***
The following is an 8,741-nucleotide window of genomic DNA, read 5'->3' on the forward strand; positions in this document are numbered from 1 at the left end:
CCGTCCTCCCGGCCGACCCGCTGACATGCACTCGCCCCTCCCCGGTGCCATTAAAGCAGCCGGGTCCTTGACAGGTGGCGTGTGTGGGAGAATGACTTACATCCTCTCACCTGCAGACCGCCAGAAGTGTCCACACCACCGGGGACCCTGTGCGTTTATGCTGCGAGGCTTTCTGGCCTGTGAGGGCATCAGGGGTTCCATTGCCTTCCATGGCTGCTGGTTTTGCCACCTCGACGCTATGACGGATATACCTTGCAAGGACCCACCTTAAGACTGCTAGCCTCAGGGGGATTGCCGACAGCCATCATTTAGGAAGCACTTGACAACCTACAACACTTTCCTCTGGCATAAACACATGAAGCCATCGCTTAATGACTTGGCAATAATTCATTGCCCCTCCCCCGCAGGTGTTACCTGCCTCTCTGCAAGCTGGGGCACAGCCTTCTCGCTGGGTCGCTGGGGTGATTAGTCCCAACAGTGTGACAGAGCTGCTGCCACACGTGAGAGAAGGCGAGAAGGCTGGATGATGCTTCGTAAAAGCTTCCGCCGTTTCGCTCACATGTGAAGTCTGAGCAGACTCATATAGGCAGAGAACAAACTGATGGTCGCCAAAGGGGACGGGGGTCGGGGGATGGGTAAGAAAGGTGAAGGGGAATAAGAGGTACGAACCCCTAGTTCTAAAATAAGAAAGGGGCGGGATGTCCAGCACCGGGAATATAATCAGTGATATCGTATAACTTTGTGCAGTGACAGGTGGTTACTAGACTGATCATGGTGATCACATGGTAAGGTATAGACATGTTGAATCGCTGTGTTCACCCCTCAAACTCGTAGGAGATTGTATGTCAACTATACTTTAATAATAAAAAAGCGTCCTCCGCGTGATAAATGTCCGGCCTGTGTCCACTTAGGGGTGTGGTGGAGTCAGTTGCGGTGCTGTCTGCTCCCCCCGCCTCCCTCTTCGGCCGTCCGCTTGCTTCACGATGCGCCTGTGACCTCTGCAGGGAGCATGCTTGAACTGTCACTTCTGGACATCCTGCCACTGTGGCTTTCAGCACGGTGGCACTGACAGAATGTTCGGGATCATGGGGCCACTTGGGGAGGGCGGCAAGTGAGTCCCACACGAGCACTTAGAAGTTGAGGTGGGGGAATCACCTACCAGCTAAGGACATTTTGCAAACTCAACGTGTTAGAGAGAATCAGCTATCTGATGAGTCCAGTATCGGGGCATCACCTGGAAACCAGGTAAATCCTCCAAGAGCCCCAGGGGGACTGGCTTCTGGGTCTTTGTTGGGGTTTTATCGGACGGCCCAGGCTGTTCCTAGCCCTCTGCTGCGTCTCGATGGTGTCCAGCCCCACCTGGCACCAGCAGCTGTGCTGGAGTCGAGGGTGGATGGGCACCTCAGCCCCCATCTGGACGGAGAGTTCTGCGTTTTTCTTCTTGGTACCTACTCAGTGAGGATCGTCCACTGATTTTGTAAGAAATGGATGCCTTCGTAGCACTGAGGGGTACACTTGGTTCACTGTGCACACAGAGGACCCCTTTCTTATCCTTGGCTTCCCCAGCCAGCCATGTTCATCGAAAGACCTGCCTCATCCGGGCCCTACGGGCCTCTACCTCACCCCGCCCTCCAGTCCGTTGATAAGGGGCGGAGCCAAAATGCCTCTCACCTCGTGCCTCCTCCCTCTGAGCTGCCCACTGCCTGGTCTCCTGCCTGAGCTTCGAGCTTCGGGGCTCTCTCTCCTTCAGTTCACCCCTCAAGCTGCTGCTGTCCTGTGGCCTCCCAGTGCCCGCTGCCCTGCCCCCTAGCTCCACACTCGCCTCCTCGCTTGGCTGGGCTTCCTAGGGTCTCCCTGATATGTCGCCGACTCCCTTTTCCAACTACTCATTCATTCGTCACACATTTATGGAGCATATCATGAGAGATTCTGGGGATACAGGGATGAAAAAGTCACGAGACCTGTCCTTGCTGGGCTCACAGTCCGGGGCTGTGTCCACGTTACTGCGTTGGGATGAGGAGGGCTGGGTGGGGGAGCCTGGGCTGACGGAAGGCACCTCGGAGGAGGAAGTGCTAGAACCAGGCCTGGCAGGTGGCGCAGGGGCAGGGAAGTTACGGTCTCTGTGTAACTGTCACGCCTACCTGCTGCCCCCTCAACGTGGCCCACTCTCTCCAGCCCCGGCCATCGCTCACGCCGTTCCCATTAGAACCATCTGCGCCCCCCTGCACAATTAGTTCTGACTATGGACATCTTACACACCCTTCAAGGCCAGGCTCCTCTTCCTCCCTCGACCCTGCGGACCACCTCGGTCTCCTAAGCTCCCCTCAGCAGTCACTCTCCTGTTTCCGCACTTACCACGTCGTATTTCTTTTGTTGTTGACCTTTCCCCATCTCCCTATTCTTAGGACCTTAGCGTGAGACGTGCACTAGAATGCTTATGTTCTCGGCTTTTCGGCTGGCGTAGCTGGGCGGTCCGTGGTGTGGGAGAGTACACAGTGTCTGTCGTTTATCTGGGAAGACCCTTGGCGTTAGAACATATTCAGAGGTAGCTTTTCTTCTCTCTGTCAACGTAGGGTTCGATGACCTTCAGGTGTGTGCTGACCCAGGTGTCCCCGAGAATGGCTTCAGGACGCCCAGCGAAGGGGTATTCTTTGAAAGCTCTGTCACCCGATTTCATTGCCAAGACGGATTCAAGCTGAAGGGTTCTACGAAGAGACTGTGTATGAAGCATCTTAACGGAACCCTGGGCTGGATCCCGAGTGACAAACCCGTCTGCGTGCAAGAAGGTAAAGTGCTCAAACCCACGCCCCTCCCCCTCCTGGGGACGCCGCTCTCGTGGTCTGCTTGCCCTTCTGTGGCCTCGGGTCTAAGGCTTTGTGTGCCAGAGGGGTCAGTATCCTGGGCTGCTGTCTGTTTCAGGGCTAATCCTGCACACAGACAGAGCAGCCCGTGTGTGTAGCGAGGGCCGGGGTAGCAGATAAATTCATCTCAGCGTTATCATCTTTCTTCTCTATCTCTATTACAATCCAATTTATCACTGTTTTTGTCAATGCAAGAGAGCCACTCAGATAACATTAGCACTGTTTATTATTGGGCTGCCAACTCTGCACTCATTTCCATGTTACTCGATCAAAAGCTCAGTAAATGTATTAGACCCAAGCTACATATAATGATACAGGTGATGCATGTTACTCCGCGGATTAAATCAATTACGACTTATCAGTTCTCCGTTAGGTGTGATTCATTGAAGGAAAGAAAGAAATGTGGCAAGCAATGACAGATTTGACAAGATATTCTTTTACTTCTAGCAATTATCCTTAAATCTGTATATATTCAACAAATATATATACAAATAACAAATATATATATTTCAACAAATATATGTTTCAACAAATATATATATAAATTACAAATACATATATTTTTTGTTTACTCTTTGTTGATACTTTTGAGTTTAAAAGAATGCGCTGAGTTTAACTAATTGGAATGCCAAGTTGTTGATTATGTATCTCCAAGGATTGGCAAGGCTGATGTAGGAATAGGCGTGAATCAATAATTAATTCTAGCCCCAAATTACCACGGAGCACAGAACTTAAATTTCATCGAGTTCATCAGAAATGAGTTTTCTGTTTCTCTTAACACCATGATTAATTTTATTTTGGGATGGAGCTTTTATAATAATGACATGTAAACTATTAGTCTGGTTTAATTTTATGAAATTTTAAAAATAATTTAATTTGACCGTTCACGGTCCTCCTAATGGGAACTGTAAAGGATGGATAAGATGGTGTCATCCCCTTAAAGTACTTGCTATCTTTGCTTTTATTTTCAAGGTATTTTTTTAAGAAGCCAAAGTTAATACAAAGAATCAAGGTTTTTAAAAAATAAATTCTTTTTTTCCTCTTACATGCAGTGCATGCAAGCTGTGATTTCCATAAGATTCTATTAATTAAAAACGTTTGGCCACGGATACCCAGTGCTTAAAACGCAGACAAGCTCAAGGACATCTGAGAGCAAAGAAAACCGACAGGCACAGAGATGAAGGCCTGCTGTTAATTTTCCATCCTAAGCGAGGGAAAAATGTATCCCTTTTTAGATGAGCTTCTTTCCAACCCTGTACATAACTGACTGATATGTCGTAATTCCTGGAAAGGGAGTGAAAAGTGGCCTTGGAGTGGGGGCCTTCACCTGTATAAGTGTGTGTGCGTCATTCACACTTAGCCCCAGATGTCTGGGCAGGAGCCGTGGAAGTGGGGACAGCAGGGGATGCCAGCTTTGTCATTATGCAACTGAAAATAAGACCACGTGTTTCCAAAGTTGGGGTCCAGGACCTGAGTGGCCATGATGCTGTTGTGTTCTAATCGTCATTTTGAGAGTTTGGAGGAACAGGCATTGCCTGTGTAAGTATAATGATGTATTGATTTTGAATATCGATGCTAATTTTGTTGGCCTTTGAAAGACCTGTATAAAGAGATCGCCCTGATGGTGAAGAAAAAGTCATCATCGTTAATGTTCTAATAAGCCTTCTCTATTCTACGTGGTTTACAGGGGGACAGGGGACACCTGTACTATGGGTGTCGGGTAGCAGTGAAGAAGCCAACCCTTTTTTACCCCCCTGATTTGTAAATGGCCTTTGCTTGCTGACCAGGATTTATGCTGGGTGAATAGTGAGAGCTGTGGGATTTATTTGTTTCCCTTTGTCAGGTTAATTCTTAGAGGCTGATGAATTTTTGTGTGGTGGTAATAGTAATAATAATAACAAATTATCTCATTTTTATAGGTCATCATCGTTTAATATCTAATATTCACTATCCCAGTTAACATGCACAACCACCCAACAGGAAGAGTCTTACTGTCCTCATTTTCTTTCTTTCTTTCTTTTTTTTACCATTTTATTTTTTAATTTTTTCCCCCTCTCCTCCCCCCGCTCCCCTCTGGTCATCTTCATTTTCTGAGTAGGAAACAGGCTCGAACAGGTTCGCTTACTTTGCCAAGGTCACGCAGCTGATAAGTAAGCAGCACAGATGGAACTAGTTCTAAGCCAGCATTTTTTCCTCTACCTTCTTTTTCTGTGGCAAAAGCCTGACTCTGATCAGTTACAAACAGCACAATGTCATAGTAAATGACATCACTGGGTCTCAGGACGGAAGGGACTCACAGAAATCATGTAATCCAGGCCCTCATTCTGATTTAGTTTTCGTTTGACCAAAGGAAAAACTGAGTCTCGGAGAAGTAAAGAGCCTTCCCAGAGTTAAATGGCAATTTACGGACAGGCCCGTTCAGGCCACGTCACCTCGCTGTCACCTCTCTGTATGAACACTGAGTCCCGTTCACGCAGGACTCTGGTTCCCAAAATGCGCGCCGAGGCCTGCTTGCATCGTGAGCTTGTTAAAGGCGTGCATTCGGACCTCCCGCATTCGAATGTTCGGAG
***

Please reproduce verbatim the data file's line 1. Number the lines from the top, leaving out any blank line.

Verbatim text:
The following is an 8,741-nucleotide window of genomic DNA, read 5'->3' on the forward strand; positions in this document are numbered from 1 at the left end: